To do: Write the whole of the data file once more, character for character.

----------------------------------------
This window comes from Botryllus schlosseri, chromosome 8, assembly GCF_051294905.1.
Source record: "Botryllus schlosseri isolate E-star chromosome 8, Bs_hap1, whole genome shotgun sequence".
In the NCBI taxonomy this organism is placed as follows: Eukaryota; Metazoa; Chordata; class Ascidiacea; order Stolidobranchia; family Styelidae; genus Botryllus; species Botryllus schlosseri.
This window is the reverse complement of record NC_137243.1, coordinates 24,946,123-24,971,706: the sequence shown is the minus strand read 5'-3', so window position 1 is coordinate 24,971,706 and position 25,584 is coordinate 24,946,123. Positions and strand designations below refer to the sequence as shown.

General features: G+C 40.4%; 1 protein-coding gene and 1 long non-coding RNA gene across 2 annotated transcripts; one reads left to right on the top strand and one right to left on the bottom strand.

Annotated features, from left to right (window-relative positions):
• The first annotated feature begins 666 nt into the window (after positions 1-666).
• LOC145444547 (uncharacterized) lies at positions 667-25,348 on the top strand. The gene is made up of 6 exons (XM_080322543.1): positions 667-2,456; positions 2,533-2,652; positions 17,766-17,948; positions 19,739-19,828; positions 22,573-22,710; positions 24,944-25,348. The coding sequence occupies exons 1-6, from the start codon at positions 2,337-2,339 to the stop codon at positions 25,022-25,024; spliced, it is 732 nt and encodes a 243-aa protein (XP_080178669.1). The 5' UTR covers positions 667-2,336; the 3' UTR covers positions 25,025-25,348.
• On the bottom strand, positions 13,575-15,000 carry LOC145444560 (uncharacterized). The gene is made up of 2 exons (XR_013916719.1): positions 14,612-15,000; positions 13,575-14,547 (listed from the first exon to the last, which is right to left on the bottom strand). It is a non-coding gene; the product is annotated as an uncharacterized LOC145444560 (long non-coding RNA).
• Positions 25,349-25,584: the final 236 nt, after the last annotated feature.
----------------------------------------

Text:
This window comes from Botryllus schlosseri, chromosome 8, assembly GCF_051294905.1.
Source record: "Botryllus schlosseri isolate E-star chromosome 8, Bs_hap1, whole genome shotgun sequence".
In the NCBI taxonomy this organism is placed as follows: Eukaryota; Metazoa; Chordata; class Ascidiacea; order Stolidobranchia; family Styelidae; genus Botryllus; species Botryllus schlosseri.
This window is the reverse complement of record NC_137243.1, coordinates 24,946,123-24,971,706: the sequence shown is the minus strand read 5'-3', so window position 1 is coordinate 24,971,706 and position 25,584 is coordinate 24,946,123. Positions and strand designations below refer to the sequence as shown.

General features: G+C 40.4%; 1 protein-coding gene and 1 long non-coding RNA gene across 2 annotated transcripts; one reads left to right on the top strand and one right to left on the bottom strand.

Annotated features, from left to right (window-relative positions):
• The first annotated feature begins 666 nt into the window (after positions 1-666).
• LOC145444547 (uncharacterized) lies at positions 667-25,348 on the top strand. The gene is made up of 6 exons (XM_080322543.1): positions 667-2,456; positions 2,533-2,652; positions 17,766-17,948; positions 19,739-19,828; positions 22,573-22,710; positions 24,944-25,348. The coding sequence occupies exons 1-6, from the start codon at positions 2,337-2,339 to the stop codon at positions 25,022-25,024; spliced, it is 732 nt and encodes a 243-aa protein (XP_080178669.1). The 5' UTR covers positions 667-2,336; the 3' UTR covers positions 25,025-25,348.
• On the bottom strand, positions 13,575-15,000 carry LOC145444560 (uncharacterized). The gene is made up of 2 exons (XR_013916719.1): positions 14,612-15,000; positions 13,575-14,547 (listed from the first exon to the last, which is right to left on the bottom strand). It is a non-coding gene; the product is annotated as an uncharacterized LOC145444560 (long non-coding RNA).
• Positions 25,349-25,584: the final 236 nt, after the last annotated feature.